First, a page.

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them rulers over my cattle. This was the highest preferment that their business, und their resolution of continuing in it would permit.

And Joseph brought in Jacob his father, and set him before Pharaoh ; and Jacob blessed Pharaoh, saluted, him, pray8 ing for his welfare, and giving him thanks for his bounty. And

Pharaoh said unto Jacob, How old (art) thou? In the original, 9 how many are the days of the years of thy life? And Jacob said unto Pharaoh, The days of the years

of

my pilgrimage, of my wandering life, [are) an hundred and thirty years : few and evil have the days of the years of my life been, full of labour and toil, trouble and vexation, more than my fathers had,

and I have not attained unto the days of the years of the life 10 of my fathers in the days of their pilgrimage.* And Jacob

blessed Pharaoh, and went out from before Pharaoh ; took his

leave, commending him to God. 11 And Joseph placed his father and his brethren, and gave

them a possession in the land of Egypt, in the best of the

land, in the land of Rameses, as Pharaoh had commanded. 12 And Joseph nourished his father, and his brethren, and all

his father's household, with bread, according to (their) fam

ilies. 13 And (there was] no bread in all the land; for the famine

[was) very sore, so that the land of Egypt and [all] the land 14 of Canaan fainted by reason of the famine. And Joseph

gathered up all the money that was found in the land of Egypt, and in the land of Canaan, for the corn which they

bought : and Joseph brought the money into Pharaoh's 15 house. And when money failed in the land of Egypt, and in

the land of Canaan, all the Egyptians came unto Joseph, and

said, Give us bread : for why should we die in thy presence ? 16 for the money faileth. And Joseph said, Give your cattle ; 17 and I will give you for your cattle, if money fail. And

they brought their cattle unto Joseph : and Joseph gave them bread [in exchange] for horses, and for the flocks, and for the cattle of the herds, and for the asses; and he fed them

with bread for all their cattle for that year, which was the 18 sixth year of the famine. When that year was ended, they

came unto him the second year of their great extremity, and the seventh year of the famine, and said unto him, We will not hide [it] from my lord, how that our money is spent; my lord also hath our herds of cattle ; there is not aught

left in the sight of my lord, but our bodies and our lands : 19 Wherefore shall we die before thine eyes, both we and our

Abraham lived one hundred and seventy five years, Isaac one hundred and eighty. Jacob had reason indeed to say, his days were few and evil; be had calamities in abundance, in Reuben, and Simeon. and Levi; in Judah and Dinah; in Er and Onan; Benjamin and Jo. seph : what with the wickedness of some, and the misfortunes of others, his was a most af. ficted family, and it is a wonder his heart was not broken. Surely the title of The God of Jacob, must have in It, principally, a view to a future state!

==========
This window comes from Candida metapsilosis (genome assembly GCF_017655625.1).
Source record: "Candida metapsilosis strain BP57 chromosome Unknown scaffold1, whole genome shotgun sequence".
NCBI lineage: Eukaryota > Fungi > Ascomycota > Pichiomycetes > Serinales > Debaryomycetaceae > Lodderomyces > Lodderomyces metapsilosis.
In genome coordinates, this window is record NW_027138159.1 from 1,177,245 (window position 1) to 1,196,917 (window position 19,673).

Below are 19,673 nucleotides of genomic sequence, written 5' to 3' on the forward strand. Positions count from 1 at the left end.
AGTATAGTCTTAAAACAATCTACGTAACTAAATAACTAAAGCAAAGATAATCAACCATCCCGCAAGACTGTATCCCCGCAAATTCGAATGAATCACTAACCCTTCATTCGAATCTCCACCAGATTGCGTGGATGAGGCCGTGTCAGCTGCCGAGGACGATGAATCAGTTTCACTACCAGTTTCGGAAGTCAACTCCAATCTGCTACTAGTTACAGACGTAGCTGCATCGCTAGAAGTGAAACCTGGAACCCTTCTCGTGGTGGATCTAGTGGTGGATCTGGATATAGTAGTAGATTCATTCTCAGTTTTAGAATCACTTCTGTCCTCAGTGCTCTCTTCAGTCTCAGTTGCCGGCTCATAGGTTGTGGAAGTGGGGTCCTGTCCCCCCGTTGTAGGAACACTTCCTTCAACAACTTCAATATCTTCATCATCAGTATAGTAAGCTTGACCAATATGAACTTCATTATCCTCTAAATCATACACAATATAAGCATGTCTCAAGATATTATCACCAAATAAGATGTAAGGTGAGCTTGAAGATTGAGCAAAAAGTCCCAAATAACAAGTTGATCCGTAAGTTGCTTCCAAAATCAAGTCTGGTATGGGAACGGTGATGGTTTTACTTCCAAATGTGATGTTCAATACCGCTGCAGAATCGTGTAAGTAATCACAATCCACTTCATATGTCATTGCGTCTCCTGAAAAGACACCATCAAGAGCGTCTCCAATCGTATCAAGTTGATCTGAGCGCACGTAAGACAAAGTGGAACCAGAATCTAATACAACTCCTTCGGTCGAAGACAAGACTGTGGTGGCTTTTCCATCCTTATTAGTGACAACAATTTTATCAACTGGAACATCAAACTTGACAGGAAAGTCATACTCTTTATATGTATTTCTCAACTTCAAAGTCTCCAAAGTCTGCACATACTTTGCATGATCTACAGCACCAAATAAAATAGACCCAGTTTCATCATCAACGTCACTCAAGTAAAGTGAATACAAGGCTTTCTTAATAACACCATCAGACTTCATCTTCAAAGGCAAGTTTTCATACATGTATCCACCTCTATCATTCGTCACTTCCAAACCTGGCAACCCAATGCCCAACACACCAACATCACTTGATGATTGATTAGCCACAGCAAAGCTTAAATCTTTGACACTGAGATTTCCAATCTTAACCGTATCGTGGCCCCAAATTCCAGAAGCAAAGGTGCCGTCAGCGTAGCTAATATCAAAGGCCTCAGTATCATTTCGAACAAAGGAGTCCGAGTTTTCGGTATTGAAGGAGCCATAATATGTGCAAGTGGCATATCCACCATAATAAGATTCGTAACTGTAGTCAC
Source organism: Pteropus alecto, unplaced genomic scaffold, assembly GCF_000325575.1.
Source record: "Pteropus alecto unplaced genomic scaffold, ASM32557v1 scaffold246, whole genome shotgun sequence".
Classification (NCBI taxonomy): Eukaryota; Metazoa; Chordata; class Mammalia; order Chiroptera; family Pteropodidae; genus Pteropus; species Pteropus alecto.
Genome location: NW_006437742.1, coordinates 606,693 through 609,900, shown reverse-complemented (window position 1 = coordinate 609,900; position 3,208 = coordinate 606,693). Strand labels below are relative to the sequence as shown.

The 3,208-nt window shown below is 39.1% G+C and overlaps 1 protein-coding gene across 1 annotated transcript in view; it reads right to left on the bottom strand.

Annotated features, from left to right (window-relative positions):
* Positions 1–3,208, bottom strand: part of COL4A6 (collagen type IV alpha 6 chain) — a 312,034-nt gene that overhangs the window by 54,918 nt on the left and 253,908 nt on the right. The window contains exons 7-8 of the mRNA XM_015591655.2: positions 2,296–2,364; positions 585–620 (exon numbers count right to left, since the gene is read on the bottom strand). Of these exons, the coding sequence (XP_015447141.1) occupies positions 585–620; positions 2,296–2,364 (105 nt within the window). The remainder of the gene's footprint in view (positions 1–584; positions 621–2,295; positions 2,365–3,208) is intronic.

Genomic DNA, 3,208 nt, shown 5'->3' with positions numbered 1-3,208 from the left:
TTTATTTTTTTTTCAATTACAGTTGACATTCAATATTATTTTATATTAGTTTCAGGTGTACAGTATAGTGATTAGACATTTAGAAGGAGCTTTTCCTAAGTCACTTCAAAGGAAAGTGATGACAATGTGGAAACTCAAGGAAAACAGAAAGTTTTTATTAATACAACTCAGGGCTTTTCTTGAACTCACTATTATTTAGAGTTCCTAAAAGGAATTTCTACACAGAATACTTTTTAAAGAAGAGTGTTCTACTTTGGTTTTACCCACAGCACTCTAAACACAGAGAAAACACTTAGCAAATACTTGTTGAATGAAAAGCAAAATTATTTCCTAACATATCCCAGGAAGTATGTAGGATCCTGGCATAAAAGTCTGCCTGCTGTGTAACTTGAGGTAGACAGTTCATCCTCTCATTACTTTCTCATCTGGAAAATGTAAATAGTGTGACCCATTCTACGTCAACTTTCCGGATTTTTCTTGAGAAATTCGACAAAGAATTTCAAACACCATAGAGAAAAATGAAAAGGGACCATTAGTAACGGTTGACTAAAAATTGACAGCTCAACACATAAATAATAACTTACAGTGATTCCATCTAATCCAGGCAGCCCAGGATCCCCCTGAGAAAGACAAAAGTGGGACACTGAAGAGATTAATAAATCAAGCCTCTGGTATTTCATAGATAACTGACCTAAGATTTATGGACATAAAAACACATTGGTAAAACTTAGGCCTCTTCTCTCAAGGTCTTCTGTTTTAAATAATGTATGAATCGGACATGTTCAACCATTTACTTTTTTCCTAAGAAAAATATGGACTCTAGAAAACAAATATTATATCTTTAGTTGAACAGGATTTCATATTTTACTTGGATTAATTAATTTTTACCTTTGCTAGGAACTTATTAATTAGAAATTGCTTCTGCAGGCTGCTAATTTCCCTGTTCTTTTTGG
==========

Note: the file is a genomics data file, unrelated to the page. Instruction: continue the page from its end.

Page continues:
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land ? (the land is said to die, when it becomes desolate for want of tillage ;) buy us and our land for bread, and we and our lands will be servants unto Pharaoh : and give [us] seed,

that we may live and not die, that the land be not desolate.* 20 And Joseph bought all the land of Egypt for Pharaoh : for

the Egyptians sold every man his field, because the famine 21 prevailed over them : so the land became Pharaoh's. And

as for the people, he removed them to cities from [one) end of the borders of Egypt even to the other] end thereof, to the

nearest cities where there was corn laid up ; which was an act 22 of prudence, compassion, and generosity. Only the land of the

priests, or princes, bought he not ; for the priests had a portion (assigned them] of Pharaoh, a decree of Pharaoh that it should be 80, and did eat their portion which Pharaoh gave them : wherefore they sold not their lands. They were princes, counsellors, and chief magistrates, as well as priests, and had a settled stipend from the crown.

Then Joseph said unto the people, Behold, I have bought you this day and your land for Pharaoh : lo, [here is) seed 24 for you, and ye shall sow the land. And it shall come to

pass in the increase, that ye shall give the fifth [part) unto Pharaoh, and four parts shall be your own, for seed of the field, and for your food, and for them of your households,

and for food for your little ones. He dealt mercifully with 25 them, yet faithfully for his lord.t And they said, Thou hast

saved our lives : let us find grace in the sight of my lord,

and we will be Pharaoh's servants, his farmers and tenants. 26 And Joseph made it a law over the land of Egypt unto this

day, [that] Pharaoh should have the fifth [part ;] except the land of the priests, or princes, only, [which) became not Pha

raoh's. I 27 And Israel dwelt in the land of Egypt in the country of